Thursday, July 29

Patient and the Sun Search

One morning Patient woke up and felt something important was missing. She couldn’t quite put her one, slightly slimy foot on it. “Is it my antenna?” she asked herself. No, she could feel both antennea on top of her head. “Is it my bed?” No, her bed was just where she had left it last night, underneath her and cozy. Maybe it was her clock. She looked over for her clock and suddenly gasped! The clock was still there, but she could barely see it because it was so dark.

“The sun!” she squealed. “Where’s the sun?” She jumped out of bed and almost stepped on her one roller-skate, it was so dark. “I must ask the others if they’ve seen the sun…maybe they put it somewhere and forgot about it.” She fumbled to her door, leading with her antennae so she wouldn’t bump into anything surprising.

“So this must be what it was like for Edward before we built those windows for him,” she said sadly. “And this is what it will be for all of us if we don’t find the sun.”

She managed to go out the door without hitting herself with them and she only stumbled once or twice going down the front steps, and by the time she got to the Emperor Penguins, she was getting rather good at moving around without the sun. Still, she’d miss the sun; Patient enjoyed a good sunbathing now and then--with snail-appropriate SPF sunscreen, of course.

“Penguini! Penguini!” She knocked on his window until he opened it, rubbing his eye sleepily.

“What is it, Patient?” he said rather crossly. “I was asleep.”

“How can you sleep at a time like this?” Patient snapped back. “The sun is missing!”

“Well, that is something!” Penguini exclaimed. “I like the sun an awful lot—it’s so bright and cheerful. I’ll help you find it, Patient.” He ducked behind the curtain and then popped out of the window, fully dressed and tooth-brushed. “Ready!” he said. “I’m sorry I was cross with you, Patient.”

“It’s okay,” she said. “I’m just glad you’re going to help me look for the sun, though.”

They looked for the sun everywhere they thought it might hide: in a cave by the river, high in the branches of a cottonwood tree, behind a haystack, but they couldn’t find it anywhere.

“It’s no use, Patient,” said Penguini. “If the sun were hiding any of these places, it would shine so bright that we’d find it right away.”

Patient thought maybe he was right, but she couldn’t give up. Suddenly she had an idea. “We couldn’t see the light of the sun if it were under the ground!” she exclaimed. “Let’s go ask Roger and Edward—they live under the ground.”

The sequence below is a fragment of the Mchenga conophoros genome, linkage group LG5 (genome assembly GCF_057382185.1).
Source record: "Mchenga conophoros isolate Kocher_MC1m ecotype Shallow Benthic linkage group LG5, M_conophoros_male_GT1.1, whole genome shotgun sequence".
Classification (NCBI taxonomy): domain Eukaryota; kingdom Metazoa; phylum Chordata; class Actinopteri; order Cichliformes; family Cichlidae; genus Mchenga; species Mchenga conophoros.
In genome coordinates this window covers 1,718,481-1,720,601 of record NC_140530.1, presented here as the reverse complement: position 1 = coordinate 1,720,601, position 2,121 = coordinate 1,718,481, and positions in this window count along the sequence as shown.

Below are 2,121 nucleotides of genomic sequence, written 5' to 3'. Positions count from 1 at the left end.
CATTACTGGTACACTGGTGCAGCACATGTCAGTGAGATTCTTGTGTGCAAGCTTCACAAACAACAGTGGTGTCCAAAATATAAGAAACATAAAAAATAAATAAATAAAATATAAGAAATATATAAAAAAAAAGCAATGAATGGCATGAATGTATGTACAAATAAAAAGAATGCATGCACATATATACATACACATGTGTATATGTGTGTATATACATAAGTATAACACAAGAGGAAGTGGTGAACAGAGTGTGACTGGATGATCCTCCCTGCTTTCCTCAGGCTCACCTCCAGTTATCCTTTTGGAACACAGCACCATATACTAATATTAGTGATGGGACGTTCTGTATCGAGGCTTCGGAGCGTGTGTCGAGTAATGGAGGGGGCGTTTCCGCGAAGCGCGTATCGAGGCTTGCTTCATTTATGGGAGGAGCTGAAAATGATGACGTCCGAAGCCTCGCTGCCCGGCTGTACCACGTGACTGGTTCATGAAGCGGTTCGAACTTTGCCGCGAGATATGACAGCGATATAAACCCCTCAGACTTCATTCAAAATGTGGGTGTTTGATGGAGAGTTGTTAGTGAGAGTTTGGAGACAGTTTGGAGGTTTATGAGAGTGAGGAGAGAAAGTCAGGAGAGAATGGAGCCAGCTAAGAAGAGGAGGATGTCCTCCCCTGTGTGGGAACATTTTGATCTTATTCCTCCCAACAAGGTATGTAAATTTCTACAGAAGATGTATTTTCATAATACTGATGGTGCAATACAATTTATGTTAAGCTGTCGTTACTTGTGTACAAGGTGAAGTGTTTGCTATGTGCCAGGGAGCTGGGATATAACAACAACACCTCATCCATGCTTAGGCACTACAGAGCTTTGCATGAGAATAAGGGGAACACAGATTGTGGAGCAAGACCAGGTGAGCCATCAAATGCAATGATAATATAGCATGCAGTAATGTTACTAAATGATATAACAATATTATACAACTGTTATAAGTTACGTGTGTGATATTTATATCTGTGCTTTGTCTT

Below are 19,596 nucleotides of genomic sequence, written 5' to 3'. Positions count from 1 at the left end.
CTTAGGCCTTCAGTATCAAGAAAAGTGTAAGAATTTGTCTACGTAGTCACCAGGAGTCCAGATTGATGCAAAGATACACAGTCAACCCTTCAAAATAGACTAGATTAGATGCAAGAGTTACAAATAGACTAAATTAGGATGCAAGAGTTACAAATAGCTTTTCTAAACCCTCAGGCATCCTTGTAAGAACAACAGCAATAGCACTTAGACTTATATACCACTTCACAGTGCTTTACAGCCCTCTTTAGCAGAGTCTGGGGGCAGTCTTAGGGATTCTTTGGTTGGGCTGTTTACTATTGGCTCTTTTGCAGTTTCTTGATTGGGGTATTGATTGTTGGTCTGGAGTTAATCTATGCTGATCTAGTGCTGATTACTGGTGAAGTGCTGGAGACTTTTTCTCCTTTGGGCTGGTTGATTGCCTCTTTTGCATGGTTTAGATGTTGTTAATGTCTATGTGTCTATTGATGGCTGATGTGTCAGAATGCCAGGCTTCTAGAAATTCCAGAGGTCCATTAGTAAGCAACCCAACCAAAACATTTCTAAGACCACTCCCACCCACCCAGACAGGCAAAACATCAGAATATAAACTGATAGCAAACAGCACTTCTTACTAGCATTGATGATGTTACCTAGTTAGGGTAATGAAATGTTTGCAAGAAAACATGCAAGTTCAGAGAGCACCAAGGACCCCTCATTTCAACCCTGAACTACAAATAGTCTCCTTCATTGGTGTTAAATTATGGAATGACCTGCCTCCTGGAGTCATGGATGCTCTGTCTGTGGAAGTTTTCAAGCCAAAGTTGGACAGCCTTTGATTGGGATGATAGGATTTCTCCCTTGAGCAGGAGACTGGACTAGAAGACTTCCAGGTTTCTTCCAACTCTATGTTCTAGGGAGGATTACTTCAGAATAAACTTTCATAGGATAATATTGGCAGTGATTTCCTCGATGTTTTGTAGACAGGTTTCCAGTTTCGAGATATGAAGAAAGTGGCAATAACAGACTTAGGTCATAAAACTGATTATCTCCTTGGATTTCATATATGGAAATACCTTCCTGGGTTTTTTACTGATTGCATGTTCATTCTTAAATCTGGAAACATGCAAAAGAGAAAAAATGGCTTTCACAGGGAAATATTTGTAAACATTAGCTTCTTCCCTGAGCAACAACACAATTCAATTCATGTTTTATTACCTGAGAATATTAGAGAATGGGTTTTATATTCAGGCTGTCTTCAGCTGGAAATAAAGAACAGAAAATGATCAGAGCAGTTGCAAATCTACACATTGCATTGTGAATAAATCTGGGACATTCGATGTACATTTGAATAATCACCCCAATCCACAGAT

They came to Roger’s hole in the group and stomped as hard as they could on the ground. (That’s what you have to do when you don’t have a front door.) When Roger came up, he looked just as grumpy as Penguini had been.

“What’s this all about?” he asked. “I was peacefully sleeping when…”

“The sun, the sun, Roger!” they shouted excitedly. “We can’t find the sun anywhere.”

Roger’s eyes got wide. “Is that why it’s so dark out here?“

“We thought maybe the sun was underground—can you help us look?”

“Yes, but I bet Edward and all the ants can help more—I just have one little burrow, but they have whole cities underground where the sun might be.”

So they all set out to find Edward the ant.

“Edward, Edward!” they cried at his brand-new window.

“Yes?” he asked, immediately coming to the window.

They were surprised. “We didn’t wake you up?” asked Patient cautiously.

“No,” said Edward. “I always wake up before the sun rises.”

“The sun…rises?” Penguini repeated.

“Yes, just over those mountains,” and he pointed to where, yes, even now there was something white and
bright and beautiful coming through the canyon.

“This happens…often?” asked Roger, fiddling his paws.

“Oh, every morning,” said Edward. “Now what was it that you needed?”

But no one felt like telling him that they thought the sun had gone missing, so they all quietly walked back to their homes, thinking about how silly they had all been. In fact, by the time Patient got back to her little home, she could see quite well enough to climb up the steps easily, get in the door painlessly, avoid the roller-skate and climb back into bed. As she began to doze off, she looked over to make sure it wasn’t her clock that was missing, after all. It wasn’t missing, but it displayed a shockingly small number.

“How funny,” she thought just before falling asleep. “I wonder if everyone else’s clock is broken, too. I must ask them in the morning.”

Story by Mary Hedengren

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